At her first town hall meeting on Thursday night, Hong Kong chief executive Carrie Lam rejected repeated calls from the floor to set up an independent commission of inquiry.
Lam and four ministers faced a group of around 130 randomly-selected Hong Kong people at Queen Elizabeth Stadium in Wan Chai during two-and-a-half hours of “dialogue”, in which she admitted that she failed to uphold her campaign slogan of “We Connect” by not listening to people’s views.
Some 30 people were drawn by paper ballot and given three minutes each to voice their concerns. The atmosphere was in general calm, with no chanting of slogans or foul language in the venue. People exchanged their views and political stances without any disturbances.
Two-thirds of the speakers expressed concern about “excessive use of force by the police” and 12 requested the establishment of an independent commission of inquiry to look into such matters.
But Lam, who expected an independent inquiry would be a focus, stood firm and rejected their demands, reiterating that inquiries could be done by the Independent Police Complaints Council (IPCC).
Lam said the rule of law was a core value of Hong Kong, and everyone – whether they are officials, police, or members of the public – would be treated the same way. Members of public and law enforcement agencies must abide by all laws and regulations.
“So when I support our law enforcement agencies in doing their jobs, this doesn’t mean I will allow them to flout regulations, or flout the law”, Lam said.
Lam also ruled out granting an amnesty to the more than 1,500 people who have been arrested so far in connection with the protests, which was one of five demands the protesters have been calling for.
Notorious holding center
But she revealed that police had stopped using San Uk Ling Holding Centre in Man Kam To, near the border with Shenzhen, amid claims that police were abusing those arrested. She said the IPCC has been investigating abuse claims.
On August 11, dozens of people who were taken to the facility ended up in hospital, with many suffering broken bones, and leading to persistent questions over how they were treated there.
Only four out of the 30 people selected on Thursday spoke in support of the government.
One woman who said an independent inquiry should be set up suggested that it be led by judges and focus on causes of “riots”, as well as any involvement of lawmakers, teachers, social workers inciting young people to protest.
She also said the government should regulate journalists, in particular, Radio Television Hong Kong, as it was “not doing what an official broadcaster should do”.
The public broadcaster has been under attack by pro-government protesters for alleged bias against the government in its reports. On some occasions, their journalists have been insulted and attacked.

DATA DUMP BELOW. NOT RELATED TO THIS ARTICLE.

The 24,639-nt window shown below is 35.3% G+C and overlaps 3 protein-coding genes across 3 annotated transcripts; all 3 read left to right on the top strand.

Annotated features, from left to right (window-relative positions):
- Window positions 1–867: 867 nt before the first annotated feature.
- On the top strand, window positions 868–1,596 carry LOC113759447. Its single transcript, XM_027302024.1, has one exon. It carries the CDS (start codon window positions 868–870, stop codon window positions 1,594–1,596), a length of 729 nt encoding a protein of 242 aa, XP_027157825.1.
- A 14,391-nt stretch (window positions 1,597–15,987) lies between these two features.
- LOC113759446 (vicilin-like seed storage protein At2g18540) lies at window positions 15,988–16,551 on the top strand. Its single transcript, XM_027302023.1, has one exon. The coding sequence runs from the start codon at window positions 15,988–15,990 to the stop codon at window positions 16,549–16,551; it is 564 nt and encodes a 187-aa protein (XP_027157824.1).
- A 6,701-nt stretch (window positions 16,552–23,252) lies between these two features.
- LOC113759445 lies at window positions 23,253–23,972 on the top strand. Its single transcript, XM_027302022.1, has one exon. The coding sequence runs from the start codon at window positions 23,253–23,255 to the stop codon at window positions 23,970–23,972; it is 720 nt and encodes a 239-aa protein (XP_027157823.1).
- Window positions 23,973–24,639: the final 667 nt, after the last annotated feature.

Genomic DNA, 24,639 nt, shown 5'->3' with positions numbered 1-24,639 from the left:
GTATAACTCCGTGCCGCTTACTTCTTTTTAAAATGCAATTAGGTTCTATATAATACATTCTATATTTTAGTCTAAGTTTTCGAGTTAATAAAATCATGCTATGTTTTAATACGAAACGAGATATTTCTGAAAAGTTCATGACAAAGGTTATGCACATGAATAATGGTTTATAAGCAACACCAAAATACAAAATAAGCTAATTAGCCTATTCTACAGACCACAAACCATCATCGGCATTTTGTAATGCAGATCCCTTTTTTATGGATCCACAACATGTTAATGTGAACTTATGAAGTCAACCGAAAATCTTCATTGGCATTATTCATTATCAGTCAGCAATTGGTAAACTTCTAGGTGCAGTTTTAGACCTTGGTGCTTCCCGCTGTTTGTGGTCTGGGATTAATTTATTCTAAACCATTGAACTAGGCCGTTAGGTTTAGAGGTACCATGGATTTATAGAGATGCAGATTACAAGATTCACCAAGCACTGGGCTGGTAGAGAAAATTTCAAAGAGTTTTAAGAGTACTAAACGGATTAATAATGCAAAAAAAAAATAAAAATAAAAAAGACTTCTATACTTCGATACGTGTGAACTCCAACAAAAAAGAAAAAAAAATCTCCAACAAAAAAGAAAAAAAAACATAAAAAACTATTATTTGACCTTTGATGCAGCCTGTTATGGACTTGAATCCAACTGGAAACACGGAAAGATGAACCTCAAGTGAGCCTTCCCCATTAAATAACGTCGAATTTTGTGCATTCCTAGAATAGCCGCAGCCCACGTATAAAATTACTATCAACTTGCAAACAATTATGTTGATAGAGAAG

Another woman who claimed she belongs to a member of the silent majority and had not joined any protests over the past three months questioned what protesters have they achieved after escalating violence, saying all citizens did not support them.
Unlike other speakers who expressed worries about the police, this woman said she was not scared when she walked in front of a police station or officers on the streets. “But I am really scared when I see a group of people wearing black and putting their facemasks on and shouting loudly.”
Citizens online later found out that this woman is an auxiliary police officer. They left sarcastic remarks saying “no wonder, she is not afraid of any cop”.
The audience also said they weren’t impressed with Lam’s performance, feeling that she couldn’t answer high-quality questions raised by the speakers and that the talk did not give much value.
Many felt it was just a political stunt for Lam, so she can tell people “I have listened” – when they did not think she had, RTHK reported.
Before the event started, a crowd gathered outside the venue in the evening after riot police moved into the stadium with gear, pepper spray and tear-gas canisters.
Protesters outside continued to chant slogans such as “Five demands, not one less” in apparent hope that Lam and her cohort inside would hear their voice.
The event ended at 9.30pm, but Lam and her senior aides were stuck inside the stadium for around four hours after protesters blocked her from leaving. Some ripped up paving stones and railings, scattering them on the road, slowing down but not stopping traffic.
At one point riot police arrived in several vans and raised a blue flag – to indicate that people were taking part in an illegal assembly. But the protesters didn’t back off, so police retreated soon after.
After play a waiting game, protesters started to head home. And at 1.30am, when just a handful remained, Lam and her aides were finally able to get in their cars and leave.